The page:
The last time SEBI had revised exposure margins was in October 2008, in the middle of the financial crisis, when the regulator had to step in to calm down a highly volatile market. SEBI had then raised the exposure margin requirement on F&O trading from 5% to 10%, in an effort to clamp down on speculative trading and also to discourage investors from exposing themselves to this segment. “That was the time when the market needed safety. It was a prudent action on the part of the regulator when it increased the margin requirement as the systemic risk was much higher,” said Mr Singhal.

A little more than two-and-a-half years since, the regulator has brought the markets back to the earlier level and now wants investors to dabble a bit more in equity derivatives. Hopefully, the regulator would have learnt a lesson or two from the financial crisis and done its homework before encouraging higher exposure to derivatives.

“Actually it (the margin) was not required. They have put it unnecessarily but it’s a good step. Even 5% margin is not required. The brokers and client’s capital was getting blocked unnecessarily. So client’s capital will not be blocked now,” said Deena Mehta, managing director, Asit C Mehta Investment Intermediates.

Comments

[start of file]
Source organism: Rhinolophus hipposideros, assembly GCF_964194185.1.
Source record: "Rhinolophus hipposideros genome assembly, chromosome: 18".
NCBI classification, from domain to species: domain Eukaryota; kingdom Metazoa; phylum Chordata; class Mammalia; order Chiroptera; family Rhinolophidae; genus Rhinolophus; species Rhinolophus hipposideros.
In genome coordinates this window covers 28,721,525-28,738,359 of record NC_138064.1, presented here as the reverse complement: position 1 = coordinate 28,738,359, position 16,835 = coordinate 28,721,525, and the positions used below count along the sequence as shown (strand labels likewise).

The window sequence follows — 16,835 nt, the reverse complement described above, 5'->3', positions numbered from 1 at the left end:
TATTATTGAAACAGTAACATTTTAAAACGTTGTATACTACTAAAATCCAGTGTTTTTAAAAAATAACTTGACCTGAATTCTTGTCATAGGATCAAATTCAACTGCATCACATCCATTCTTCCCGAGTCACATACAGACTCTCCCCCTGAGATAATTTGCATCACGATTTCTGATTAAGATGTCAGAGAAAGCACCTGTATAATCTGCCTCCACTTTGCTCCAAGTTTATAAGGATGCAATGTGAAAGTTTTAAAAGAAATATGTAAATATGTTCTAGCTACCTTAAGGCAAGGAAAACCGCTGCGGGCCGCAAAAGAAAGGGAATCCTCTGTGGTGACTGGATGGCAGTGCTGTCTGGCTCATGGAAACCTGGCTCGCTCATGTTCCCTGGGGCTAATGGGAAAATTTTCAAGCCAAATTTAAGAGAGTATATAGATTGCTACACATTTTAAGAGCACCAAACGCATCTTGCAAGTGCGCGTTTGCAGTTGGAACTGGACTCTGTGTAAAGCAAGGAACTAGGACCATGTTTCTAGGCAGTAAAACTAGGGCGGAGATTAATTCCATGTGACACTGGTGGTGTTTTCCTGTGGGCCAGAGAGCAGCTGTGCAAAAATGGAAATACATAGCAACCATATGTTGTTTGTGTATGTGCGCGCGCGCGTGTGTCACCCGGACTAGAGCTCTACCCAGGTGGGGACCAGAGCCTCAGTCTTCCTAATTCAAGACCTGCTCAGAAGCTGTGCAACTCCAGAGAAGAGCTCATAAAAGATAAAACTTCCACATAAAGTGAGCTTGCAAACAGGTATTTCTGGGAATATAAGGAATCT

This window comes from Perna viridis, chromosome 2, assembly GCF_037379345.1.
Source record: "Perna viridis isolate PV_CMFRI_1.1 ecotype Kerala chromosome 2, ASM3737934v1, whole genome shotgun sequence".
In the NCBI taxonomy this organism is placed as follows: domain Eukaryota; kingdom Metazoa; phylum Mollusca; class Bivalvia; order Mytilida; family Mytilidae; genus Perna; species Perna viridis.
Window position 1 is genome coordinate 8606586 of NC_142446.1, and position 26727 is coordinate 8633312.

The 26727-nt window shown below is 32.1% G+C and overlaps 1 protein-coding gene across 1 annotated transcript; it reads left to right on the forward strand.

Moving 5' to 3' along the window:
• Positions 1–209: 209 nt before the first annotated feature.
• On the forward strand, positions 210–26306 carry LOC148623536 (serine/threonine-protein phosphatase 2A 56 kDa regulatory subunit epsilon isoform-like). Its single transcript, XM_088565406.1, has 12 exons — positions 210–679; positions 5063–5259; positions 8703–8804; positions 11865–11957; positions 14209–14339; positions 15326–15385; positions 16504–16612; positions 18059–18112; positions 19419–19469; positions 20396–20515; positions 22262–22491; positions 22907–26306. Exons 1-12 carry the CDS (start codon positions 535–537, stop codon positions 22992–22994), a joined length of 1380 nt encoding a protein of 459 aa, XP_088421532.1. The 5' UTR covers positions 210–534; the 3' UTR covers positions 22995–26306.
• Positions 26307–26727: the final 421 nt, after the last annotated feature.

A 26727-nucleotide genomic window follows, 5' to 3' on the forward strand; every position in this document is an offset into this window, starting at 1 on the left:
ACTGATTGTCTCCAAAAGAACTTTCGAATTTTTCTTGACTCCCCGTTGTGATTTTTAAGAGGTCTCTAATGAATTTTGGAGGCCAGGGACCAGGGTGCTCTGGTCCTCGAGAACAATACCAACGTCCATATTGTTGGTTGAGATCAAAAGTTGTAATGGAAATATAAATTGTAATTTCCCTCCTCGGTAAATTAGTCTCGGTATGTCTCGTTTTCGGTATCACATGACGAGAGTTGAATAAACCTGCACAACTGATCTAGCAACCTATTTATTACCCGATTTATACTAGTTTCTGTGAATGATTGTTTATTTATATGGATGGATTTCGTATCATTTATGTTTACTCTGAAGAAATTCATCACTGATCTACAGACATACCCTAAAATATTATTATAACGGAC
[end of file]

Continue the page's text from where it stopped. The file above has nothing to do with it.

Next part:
sunil kharb
1 decade ago
what are changes occur in F&O market since feb 2008
bg
1 decade ago
SEBI's C B Bhave has practically destroyed investing in indian financial markets.

He is using one set of his SO CALLED PRICIPLES for MF brokers/mf investors

in case of stock brokers/investors he is completely going OPPOSITE to HIS SO CALLED PRINCIPLES



DK
1 decade ago
It is day light clear that Mr Bhave is a ''sold out man'' to some vested interests of exchange brokers-on one hand he is heavy on MF industry which has least churning in compare to terminals-and on other hand he encouraging more and more gambling and churning on exchanges to benifit exchange brokers and depositeries-
This man is surely a corrupt man who trying to benifit some elite by sacrifycing retail investors-it is sure if CBI raids SEBI office and tapes the telefonic talks of this man-lot of skeletons are going to come out-
jim
Replied to DK comment 1 decade ago
I completely agree with DK. This is clear cut case of inviting more speculation on the bourses. More speculation means huge volumes which translates into more profit for the exchanges. The SEBI chariman should have cut down the entry load on MF instead of removing them completely.
Amalaraj Marian
1 decade ago
I am not impressed at all Mr. Bhave. Why rob Paul to pay Peter? By trying to get more retail participation what you are creating is a field for mass execution where retail participants will be massacared by the larger participants. Instead of advocating the principles of investing and holding for the investment to fruitify the Warren Buffet way you are Advocating the method which took the entire world down and left every one with bad memories of lost wealth.
Please think rationally Mr Bhave.
Roopsingh
1 decade ago
SEBI is DON of legal gambling allowed by goverment-to just make retail investors loose money and make the operators bigger and richer-retail investor never knows that his all positions are well ''observed''by operator camp-and these operators change their positions opposite to retail positions-just like VARLI-MATKA wale satta khilate hai-so
just play this legal VARLI-MATKA and loose your hars earned money.